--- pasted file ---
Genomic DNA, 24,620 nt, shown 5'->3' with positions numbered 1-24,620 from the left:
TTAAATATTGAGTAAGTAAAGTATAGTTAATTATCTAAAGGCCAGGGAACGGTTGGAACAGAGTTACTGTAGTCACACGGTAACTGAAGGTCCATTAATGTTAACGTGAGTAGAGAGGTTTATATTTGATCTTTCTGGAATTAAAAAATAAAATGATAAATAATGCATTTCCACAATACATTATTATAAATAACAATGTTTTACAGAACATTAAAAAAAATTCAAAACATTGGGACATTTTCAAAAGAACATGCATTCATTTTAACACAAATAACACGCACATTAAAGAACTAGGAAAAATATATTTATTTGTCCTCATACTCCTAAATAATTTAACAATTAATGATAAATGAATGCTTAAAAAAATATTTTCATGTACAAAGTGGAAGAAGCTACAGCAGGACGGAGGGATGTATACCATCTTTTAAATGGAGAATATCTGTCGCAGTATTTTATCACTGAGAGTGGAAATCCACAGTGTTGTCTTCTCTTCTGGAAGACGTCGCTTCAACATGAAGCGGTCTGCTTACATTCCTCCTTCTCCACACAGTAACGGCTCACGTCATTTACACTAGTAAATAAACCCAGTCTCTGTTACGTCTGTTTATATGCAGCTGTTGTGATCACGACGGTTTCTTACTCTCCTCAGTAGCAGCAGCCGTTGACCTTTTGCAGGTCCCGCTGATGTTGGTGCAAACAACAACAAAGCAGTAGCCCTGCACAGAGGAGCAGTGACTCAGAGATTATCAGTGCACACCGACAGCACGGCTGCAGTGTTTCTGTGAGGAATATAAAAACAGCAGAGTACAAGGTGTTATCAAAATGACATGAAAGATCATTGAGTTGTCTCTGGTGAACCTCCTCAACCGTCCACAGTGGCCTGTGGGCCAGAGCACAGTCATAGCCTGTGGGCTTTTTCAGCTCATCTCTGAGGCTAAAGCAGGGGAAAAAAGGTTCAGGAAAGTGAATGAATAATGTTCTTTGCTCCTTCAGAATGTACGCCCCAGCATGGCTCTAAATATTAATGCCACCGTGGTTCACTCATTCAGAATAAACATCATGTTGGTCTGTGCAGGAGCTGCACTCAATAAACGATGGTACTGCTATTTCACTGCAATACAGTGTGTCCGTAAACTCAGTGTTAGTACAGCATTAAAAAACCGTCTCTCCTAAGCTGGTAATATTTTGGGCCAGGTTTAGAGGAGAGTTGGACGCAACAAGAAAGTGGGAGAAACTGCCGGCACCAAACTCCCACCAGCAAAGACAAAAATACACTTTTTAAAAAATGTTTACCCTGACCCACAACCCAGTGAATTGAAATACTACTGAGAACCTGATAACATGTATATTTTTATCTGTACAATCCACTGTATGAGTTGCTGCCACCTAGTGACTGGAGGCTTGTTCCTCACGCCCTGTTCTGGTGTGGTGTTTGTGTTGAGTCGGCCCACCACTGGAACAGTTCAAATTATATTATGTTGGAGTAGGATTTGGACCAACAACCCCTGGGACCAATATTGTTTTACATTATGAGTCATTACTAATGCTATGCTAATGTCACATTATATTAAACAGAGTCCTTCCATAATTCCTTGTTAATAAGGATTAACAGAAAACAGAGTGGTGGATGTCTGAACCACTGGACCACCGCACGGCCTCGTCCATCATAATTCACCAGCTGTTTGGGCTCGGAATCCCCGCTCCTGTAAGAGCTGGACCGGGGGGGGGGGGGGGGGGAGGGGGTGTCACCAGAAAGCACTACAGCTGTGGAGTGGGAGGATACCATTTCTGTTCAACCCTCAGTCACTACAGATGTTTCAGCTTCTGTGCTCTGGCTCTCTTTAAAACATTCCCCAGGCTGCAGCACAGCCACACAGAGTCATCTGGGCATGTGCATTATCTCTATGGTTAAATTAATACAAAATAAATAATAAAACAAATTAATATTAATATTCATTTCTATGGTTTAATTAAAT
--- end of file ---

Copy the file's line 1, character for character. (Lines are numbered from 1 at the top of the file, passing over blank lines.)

Genomic DNA, 24,620 nt, shown 5'->3' with positions numbered 1-24,620 from the left: